Deputy Mayor of Nepalgunj Sub-Metropolitan City, Ms. Uma Thapa, said lack of information on the situation on the ground has meant that needed assistance to those affected by Covid-19 has not been fully disbursed. She questioned whether a four-day training program for census enumerators was sufficient. She further mentioned that the City government has been involved in coordinating among local level governments although there was a risk that relevant information on the marginalized populations may not be properly collected which would hinder their access to available assistance from the government.

Ms. Shanta Laxmi Shrestha, Asian Focal Point for CSOs Partnership for Development Effectiveness, opined that the degree of publicity needed to make the census exercise a success was not very substantial, particularly among women’s groups, and that in the remaining days before the census starts every effort needs to be made to remedy that situation.

Mr. Dharam KC, International Coordinator for MigWorks (based in Saudi Arabia), pointed out that the census should also seek definitive information on returnee migrants, such as from India. Even though the number of Nepalis residing abroad number in the millions, there is no official record of this. Mr. KC also pointed out that the results of the census would help in providing some information in this regard as well as on other questions, such as the duration of stay away from Nepal for these people.

Under-Secretary of the Ministry of Federal Affairs and General Administration, Mr. Hem Raj Acharya, informed the participants that the Ministry has been providing all needed support to this exercise, including in coordination, and deputizing staff wherever necessary. He mentioned one of the reasons for the lengthy process for the exercise was also the fact that the census questionnaire contained many general questions.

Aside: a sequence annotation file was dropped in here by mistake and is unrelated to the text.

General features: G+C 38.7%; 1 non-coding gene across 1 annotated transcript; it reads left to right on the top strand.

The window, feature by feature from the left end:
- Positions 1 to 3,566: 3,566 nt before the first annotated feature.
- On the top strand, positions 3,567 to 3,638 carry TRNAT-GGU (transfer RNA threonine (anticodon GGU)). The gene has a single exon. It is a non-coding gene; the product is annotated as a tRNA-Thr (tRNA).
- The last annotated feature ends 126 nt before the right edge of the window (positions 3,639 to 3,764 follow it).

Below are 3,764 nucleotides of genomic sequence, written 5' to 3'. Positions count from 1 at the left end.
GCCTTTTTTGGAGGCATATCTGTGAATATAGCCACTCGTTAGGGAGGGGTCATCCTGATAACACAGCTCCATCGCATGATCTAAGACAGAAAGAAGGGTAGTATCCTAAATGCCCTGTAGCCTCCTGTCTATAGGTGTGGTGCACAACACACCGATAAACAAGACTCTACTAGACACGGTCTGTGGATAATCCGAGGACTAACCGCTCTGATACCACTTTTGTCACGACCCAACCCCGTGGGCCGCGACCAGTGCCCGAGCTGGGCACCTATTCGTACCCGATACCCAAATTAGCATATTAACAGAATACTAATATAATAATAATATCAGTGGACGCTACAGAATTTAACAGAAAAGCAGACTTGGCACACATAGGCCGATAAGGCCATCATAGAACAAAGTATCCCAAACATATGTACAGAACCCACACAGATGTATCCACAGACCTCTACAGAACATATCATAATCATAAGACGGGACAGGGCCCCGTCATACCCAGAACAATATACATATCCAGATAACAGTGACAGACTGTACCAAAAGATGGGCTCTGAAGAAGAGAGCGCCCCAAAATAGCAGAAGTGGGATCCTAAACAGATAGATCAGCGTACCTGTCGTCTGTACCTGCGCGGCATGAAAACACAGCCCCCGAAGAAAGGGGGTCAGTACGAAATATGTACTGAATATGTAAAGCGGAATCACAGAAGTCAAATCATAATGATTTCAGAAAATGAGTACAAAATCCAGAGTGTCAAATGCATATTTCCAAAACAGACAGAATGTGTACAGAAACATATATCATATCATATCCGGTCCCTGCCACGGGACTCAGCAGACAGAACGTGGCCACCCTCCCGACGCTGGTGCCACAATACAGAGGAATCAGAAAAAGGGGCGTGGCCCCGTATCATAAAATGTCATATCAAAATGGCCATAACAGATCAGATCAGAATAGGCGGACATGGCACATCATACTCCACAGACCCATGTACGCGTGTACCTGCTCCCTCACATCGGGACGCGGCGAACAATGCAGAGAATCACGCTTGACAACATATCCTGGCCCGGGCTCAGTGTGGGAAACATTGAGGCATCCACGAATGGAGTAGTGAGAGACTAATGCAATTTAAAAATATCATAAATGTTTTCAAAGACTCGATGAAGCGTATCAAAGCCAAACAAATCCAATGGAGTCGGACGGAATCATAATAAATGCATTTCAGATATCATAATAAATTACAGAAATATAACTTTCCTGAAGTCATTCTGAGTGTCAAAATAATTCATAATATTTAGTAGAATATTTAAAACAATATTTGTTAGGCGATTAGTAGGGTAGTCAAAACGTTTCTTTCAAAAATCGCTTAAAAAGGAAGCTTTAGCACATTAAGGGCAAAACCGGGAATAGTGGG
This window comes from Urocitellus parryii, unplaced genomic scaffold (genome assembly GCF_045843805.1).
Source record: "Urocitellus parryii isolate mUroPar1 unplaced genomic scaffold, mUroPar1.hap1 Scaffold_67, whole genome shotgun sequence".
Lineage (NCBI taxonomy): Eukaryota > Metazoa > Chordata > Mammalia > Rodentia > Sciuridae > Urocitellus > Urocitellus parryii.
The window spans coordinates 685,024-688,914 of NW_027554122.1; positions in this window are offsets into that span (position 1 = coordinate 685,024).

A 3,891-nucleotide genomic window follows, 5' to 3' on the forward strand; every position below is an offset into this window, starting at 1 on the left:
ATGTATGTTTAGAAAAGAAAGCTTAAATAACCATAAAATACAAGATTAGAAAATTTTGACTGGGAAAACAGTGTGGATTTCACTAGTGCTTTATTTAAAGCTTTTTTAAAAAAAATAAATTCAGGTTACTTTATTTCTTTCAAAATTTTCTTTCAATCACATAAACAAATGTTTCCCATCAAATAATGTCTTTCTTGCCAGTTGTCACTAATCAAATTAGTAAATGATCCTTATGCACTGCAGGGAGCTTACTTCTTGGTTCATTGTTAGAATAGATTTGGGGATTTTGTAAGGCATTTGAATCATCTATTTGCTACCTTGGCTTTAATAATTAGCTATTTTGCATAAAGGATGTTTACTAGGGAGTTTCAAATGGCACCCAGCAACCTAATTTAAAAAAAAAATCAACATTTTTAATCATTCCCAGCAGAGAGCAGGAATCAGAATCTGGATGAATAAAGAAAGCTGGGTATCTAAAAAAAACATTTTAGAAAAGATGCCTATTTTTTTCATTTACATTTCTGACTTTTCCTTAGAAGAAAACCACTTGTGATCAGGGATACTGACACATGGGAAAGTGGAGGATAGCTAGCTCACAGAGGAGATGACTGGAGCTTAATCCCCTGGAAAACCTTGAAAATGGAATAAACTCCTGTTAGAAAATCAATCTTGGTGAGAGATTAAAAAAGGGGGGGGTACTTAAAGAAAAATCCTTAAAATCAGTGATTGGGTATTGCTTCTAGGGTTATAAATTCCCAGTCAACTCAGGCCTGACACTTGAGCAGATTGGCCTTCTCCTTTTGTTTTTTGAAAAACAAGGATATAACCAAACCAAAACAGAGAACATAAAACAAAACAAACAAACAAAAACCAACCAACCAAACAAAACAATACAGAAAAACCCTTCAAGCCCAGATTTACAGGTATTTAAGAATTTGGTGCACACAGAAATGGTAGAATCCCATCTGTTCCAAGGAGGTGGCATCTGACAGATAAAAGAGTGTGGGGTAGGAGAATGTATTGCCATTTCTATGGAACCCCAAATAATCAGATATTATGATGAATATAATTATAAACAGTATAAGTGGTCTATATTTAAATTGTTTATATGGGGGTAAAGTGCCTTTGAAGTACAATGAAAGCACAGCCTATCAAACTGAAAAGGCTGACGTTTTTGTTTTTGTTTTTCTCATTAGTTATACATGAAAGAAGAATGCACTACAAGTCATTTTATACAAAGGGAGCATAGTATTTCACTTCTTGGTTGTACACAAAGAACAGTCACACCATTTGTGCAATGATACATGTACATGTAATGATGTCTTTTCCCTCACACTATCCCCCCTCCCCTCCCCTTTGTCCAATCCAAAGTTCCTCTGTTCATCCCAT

One of the main items of discussion was the need to enhance effective coordination among the three tiers of government in this exercise. There was also guidance from CBS to the relevant bodies, particularly at local level, to ensure effective utilization of resources, including active participation local government officials. In response, the Deputy Mayor of Nepalgunj sub-metropolitan city, Ms. Thapa, affirmed that her team, and indeed all local government bodies in the city, were prepared to make the exercise a success.

NPI’s Executive Director, Dr. Gambhir Bhatta, in summarizing the discussions of the session exhorted everyone to participate in this important exercise, and extended an offer of assistance the Central Bureau of Statistics, as may be needed, for data analysis once the census exercise is complete.

The program was attended by representatives from organizations of a cross-section of society, including marginalized groups, civil society, SDG Forums, human rights organizations, as well as from groups that are based outside Nepal, particularly from the Middle East, Malaysia, India, and elsewhere. The Engagement Manager for NPI, Avinash Jha, informed the participants that the program was being directly transmitted to numerous marginalized groups.

NPI is convinced that the census exercise will meaningfully contribute to achievement of the objectives of sustainable development contained in the Fifteenth National Plan of the Government of Nepal. The policy dialogue session concluded that effective coordination among all three tiers of government in the country is critical for a successful census exercise, and that all organizations, national as well as international, can play an important role in demonstrating collective leadership to ensure success.

(The video of the policy dialogue is accessible in Facebook and YouTube through link here:)